More than half of senior managers and executives surveyed by the Luxembourg Financial Services Industry are concerned about the effects of digital disruption in the financial industry.
The agency surveyed approximately 350 managers and C-suite executives last month, and it has revealed that 57 percent of respondents did not believe regulation was keeping pace with increasing digitalisation trends across the financial services sector.
It also revealed that 69 percent of the investment leaders it questioned revealed “moderate”, “strong” or “extreme” concern about the possible shift of e-commerce platforms towards distributing financial products within the next two to five years.
Alongside anxieties of advancements in technology, climate change emerged as a leading concern with 60 percent revealing some level of apprehension about the ability of their organisations to deal with the issue.
However, there was also a bullishness about the capability of businesses to adapt from developments in sustainable finance regulations. The survey revealed that 81 percent are confident about their organisation’s ability to handle changes related to sustainable finance regulation emerging from Brussels over the next two to five years. This confidence among decision makers in dealing with the changing regulatory landscape for sustainable finance is underpinned by the significant investment they plan to make in upskilling employees.
Currently, 84 percent expect to provide sustainable finance training over the next two-to-five years, with 38 percent expecting to “significantly upskill” their workforce.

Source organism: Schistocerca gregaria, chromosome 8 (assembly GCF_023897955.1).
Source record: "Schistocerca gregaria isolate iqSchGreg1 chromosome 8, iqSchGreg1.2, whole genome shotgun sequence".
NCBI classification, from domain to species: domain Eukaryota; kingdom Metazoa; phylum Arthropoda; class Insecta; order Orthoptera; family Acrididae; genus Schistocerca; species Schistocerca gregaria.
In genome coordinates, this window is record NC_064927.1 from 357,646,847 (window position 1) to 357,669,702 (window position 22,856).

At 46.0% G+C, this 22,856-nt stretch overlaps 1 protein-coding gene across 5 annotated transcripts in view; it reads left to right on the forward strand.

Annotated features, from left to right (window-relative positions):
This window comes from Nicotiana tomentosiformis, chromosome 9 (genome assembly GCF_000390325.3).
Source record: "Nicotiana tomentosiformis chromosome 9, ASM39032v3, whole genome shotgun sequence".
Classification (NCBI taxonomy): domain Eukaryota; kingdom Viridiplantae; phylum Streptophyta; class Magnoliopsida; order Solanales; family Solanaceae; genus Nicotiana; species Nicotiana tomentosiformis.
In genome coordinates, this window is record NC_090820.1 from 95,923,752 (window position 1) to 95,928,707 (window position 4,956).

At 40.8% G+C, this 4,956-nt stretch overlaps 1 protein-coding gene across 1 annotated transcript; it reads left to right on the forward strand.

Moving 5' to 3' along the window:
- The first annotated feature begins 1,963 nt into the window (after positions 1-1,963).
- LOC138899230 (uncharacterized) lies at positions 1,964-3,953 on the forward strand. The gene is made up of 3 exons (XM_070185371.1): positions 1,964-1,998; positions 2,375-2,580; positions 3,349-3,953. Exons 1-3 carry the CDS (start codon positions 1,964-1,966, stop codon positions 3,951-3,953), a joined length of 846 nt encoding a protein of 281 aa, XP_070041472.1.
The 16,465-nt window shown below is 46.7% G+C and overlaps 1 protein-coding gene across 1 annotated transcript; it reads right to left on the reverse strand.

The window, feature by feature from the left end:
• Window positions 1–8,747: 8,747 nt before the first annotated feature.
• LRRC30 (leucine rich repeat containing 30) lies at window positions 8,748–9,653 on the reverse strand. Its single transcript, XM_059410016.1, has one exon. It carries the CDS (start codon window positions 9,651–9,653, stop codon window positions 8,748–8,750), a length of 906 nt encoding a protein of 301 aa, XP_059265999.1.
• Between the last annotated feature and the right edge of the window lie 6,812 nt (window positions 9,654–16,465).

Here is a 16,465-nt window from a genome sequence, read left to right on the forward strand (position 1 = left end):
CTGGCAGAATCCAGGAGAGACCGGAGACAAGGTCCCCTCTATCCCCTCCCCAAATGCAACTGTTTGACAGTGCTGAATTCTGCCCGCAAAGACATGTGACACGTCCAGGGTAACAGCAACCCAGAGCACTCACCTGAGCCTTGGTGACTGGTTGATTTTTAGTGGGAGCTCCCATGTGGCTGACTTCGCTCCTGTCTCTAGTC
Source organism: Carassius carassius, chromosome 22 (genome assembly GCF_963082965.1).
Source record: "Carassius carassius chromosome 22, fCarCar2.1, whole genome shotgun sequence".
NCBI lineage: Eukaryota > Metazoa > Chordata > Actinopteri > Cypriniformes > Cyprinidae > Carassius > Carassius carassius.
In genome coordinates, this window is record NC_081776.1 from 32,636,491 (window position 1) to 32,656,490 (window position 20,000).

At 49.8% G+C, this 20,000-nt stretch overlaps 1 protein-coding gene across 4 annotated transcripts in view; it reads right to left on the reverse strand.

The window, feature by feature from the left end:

This positive perspective on the possibilities of businesses to adapt was shared on broader questions. On the whole, 50 percent of respondents believe the global financial services industry to be resilient in the medium term. This represents an increase of seven percent compared to October 2020. Only 24 percent still see the market environment becoming more volatile and only 23 percent expect major risks and disruptions ahead.
As a consequence, navigating the risks associated with geopolitics, economic uncertainty and climate change are the primary concerns of the senior leaders in the financial services industry over the next 12-24 months. Covid-related bankruptcies are seen as a less pressing risk, having been priced in to a large degree. The respondents seem to support the idea of a resilient period of adaptation with longer-term trends such as digitisation instead capturing their attention.
Nicolas Mackel, chief executive of Luxembourg for Finance, said: “While the financial industry still faces numerous uncertainties and challenges, cautious optimism can be perceived and this is very encouraging.
"Financial services can be a tremendous force for good as the world recovers from the pandemic and attempts to build back better. So the commitment financial leaders show towards meeting their sustainable finance obligations, such as training their staff, will make a huge difference in how economies and societies function in the future.”